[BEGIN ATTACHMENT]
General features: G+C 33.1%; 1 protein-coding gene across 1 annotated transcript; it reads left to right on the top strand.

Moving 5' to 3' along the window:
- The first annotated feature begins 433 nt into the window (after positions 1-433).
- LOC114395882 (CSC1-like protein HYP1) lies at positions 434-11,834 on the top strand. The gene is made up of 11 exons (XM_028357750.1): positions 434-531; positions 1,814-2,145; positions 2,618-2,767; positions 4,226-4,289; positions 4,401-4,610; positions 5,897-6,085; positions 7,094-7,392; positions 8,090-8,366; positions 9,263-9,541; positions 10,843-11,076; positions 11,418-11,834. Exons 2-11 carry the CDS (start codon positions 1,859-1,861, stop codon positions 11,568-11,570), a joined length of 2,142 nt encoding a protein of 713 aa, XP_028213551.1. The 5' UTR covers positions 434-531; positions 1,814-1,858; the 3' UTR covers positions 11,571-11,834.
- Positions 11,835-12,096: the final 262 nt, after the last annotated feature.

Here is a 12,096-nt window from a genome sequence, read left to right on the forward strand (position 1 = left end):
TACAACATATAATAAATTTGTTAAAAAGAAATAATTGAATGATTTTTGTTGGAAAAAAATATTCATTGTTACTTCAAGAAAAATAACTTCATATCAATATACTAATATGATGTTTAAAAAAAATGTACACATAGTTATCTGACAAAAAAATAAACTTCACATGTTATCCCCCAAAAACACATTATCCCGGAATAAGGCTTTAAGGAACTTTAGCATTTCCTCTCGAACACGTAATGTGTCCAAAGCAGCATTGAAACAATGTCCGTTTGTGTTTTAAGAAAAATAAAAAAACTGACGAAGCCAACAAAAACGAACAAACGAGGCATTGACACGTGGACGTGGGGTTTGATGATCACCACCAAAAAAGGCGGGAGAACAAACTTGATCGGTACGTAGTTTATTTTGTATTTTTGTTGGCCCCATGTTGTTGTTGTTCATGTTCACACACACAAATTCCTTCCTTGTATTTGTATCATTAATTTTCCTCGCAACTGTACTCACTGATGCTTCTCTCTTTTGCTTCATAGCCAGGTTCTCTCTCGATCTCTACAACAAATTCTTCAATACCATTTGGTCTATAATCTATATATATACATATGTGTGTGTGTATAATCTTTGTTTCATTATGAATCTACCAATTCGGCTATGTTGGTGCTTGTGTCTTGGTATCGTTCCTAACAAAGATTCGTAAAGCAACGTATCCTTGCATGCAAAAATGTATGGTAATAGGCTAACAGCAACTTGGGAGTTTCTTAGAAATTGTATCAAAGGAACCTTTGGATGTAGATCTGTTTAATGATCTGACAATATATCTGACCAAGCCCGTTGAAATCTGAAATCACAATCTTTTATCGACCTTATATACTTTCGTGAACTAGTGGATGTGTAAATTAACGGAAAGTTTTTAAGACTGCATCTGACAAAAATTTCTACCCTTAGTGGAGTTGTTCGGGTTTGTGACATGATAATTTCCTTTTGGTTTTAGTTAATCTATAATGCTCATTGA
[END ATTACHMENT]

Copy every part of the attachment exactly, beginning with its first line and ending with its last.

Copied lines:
General features: G+C 33.1%; 1 protein-coding gene across 1 annotated transcript; it reads left to right on the top strand.

Moving 5' to 3' along the window:
- The first annotated feature begins 433 nt into the window (after positions 1-433).
- LOC114395882 (CSC1-like protein HYP1) lies at positions 434-11,834 on the top strand. The gene is made up of 11 exons (XM_028357750.1): positions 434-531; positions 1,814-2,145; positions 2,618-2,767; positions 4,226-4,289; positions 4,401-4,610; positions 5,897-6,085; positions 7,094-7,392; positions 8,090-8,366; positions 9,263-9,541; positions 10,843-11,076; positions 11,418-11,834. Exons 2-11 carry the CDS (start codon positions 1,859-1,861, stop codon positions 11,568-11,570), a joined length of 2,142 nt encoding a protein of 713 aa, XP_028213551.1. The 5' UTR covers positions 434-531; positions 1,814-1,858; the 3' UTR covers positions 11,571-11,834.
- Positions 11,835-12,096: the final 262 nt, after the last annotated feature.

Here is a 12,096-nt window from a genome sequence, read left to right on the forward strand (position 1 = left end):
TACAACATATAATAAATTTGTTAAAAAGAAATAATTGAATGATTTTTGTTGGAAAAAAATATTCATTGTTACTTCAAGAAAAATAACTTCATATCAATATACTAATATGATGTTTAAAAAAAATGTACACATAGTTATCTGACAAAAAAATAAACTTCACATGTTATCCCCCAAAAACACATTATCCCGGAATAAGGCTTTAAGGAACTTTAGCATTTCCTCTCGAACACGTAATGTGTCCAAAGCAGCATTGAAACAATGTCCGTTTGTGTTTTAAGAAAAATAAAAAAACTGACGAAGCCAACAAAAACGAACAAACGAGGCATTGACACGTGGACGTGGGGTTTGATGATCACCACCAAAAAAGGCGGGAGAACAAACTTGATCGGTACGTAGTTTATTTTGTATTTTTGTTGGCCCCATGTTGTTGTTGTTCATGTTCACACACACAAATTCCTTCCTTGTATTTGTATCATTAATTTTCCTCGCAACTGTACTCACTGATGCTTCTCTCTTTTGCTTCATAGCCAGGTTCTCTCTCGATCTCTACAACAAATTCTTCAATACCATTTGGTCTATAATCTATATATATACATATGTGTGTGTGTATAATCTTTGTTTCATTATGAATCTACCAATTCGGCTATGTTGGTGCTTGTGTCTTGGTATCGTTCCTAACAAAGATTCGTAAAGCAACGTATCCTTGCATGCAAAAATGTATGGTAATAGGCTAACAGCAACTTGGGAGTTTCTTAGAAATTGTATCAAAGGAACCTTTGGATGTAGATCTGTTTAATGATCTGACAATATATCTGACCAAGCCCGTTGAAATCTGAAATCACAATCTTTTATCGACCTTATATACTTTCGTGAACTAGTGGATGTGTAAATTAACGGAAAGTTTTTAAGACTGCATCTGACAAAAATTTCTACCCTTAGTGGAGTTGTTCGGGTTTGTGACATGATAATTTCCTTTTGGTTTTAGTTAATCTATAATGCTCATTGA